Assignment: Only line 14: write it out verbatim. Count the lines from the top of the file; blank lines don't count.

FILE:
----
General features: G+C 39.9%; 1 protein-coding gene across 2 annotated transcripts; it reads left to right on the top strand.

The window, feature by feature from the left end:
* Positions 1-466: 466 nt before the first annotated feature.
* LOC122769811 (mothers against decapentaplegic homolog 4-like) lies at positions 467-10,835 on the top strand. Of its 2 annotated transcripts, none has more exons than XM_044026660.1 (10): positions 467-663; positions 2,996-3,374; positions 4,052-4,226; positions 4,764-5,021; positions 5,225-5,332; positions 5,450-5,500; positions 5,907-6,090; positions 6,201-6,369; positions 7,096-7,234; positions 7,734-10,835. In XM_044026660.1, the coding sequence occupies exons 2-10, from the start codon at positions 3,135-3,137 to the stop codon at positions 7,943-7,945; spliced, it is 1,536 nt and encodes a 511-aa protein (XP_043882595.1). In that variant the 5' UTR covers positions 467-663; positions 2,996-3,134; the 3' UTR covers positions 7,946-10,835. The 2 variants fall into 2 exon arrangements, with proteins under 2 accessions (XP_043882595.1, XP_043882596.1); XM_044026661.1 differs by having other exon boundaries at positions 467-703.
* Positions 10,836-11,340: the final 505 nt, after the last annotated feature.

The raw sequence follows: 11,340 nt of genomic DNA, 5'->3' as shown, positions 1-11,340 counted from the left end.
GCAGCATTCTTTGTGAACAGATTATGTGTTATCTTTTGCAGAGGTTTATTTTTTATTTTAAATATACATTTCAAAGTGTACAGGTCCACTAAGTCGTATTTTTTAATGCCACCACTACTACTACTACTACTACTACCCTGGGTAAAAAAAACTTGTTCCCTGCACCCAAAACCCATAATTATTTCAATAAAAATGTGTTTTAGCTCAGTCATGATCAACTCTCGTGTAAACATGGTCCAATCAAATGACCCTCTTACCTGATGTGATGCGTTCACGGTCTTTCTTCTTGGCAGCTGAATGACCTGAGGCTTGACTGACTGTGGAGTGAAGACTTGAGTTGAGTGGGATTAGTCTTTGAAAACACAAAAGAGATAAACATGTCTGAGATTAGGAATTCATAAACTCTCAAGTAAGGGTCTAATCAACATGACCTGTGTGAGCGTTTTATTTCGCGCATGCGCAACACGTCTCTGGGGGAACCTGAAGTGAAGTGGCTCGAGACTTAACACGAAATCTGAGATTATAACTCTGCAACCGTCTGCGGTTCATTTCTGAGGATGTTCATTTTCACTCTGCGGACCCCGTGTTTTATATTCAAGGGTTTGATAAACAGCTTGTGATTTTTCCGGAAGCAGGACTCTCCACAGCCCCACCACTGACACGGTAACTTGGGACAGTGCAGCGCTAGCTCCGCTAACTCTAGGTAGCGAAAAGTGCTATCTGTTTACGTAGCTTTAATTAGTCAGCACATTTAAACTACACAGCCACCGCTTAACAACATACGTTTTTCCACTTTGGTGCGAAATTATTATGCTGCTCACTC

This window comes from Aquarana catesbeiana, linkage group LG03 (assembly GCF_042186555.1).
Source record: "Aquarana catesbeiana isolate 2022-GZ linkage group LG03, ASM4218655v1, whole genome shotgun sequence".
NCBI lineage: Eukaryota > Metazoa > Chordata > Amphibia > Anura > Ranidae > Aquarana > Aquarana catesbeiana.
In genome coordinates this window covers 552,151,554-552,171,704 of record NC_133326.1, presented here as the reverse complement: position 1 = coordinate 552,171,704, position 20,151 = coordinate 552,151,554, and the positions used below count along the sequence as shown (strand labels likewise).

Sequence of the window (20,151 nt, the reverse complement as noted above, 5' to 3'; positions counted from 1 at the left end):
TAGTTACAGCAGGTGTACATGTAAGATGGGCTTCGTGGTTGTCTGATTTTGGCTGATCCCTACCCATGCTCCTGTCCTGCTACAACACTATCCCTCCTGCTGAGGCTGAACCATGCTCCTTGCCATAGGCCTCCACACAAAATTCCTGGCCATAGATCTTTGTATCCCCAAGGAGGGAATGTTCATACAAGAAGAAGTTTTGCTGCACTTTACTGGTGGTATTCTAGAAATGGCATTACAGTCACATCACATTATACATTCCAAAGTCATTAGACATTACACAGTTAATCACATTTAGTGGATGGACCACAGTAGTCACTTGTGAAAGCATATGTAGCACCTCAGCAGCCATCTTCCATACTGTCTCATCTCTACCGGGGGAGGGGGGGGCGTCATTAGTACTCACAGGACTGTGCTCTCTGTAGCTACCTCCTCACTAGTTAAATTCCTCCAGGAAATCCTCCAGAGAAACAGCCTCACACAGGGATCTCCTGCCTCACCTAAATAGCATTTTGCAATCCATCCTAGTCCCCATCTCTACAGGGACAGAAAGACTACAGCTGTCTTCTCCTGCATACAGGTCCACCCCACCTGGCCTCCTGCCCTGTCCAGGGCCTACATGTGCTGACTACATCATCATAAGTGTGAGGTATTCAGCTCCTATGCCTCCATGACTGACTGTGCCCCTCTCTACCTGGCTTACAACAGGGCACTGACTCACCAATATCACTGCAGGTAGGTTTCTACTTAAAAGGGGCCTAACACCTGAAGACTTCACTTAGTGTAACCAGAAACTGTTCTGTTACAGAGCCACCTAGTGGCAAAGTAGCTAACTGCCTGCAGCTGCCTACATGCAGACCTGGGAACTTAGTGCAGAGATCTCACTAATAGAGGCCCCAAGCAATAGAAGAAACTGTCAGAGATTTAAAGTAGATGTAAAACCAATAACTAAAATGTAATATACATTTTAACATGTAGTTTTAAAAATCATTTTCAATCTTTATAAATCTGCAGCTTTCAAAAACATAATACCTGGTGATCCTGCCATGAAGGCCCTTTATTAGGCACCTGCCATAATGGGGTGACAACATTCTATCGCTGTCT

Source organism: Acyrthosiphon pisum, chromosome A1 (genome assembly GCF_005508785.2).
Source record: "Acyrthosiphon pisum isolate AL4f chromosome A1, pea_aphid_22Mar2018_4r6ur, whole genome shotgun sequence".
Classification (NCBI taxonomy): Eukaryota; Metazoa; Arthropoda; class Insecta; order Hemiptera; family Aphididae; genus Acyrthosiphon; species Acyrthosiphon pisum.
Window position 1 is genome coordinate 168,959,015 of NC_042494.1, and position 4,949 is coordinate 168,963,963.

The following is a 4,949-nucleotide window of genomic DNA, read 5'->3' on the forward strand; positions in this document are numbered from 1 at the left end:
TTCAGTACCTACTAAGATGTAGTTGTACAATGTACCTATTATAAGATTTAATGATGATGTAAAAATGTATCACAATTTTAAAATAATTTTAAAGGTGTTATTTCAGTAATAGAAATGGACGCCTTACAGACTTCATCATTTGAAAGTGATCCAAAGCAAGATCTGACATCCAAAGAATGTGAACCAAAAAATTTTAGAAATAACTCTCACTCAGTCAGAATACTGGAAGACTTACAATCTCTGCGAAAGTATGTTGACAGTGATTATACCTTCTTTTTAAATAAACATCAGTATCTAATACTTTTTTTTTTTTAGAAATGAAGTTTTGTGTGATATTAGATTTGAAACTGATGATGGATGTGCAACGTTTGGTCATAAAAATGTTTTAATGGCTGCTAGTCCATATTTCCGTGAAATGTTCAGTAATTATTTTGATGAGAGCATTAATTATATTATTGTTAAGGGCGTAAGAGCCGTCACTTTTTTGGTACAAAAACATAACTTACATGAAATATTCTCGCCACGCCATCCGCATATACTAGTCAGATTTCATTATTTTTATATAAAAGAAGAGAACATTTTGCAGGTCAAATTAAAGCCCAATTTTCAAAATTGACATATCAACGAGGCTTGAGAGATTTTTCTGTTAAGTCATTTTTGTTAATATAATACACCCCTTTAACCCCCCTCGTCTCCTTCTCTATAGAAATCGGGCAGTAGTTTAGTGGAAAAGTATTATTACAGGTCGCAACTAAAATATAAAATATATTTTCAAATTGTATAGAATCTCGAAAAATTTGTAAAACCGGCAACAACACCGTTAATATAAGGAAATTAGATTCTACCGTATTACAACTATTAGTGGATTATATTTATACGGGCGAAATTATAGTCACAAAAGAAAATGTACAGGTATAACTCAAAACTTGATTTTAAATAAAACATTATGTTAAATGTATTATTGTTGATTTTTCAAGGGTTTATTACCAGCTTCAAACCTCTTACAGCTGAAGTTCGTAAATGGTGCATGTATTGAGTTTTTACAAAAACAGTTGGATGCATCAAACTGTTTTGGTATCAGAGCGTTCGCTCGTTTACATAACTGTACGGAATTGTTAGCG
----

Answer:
Source organism: Acyrthosiphon pisum, chromosome A1 (genome assembly GCF_005508785.2).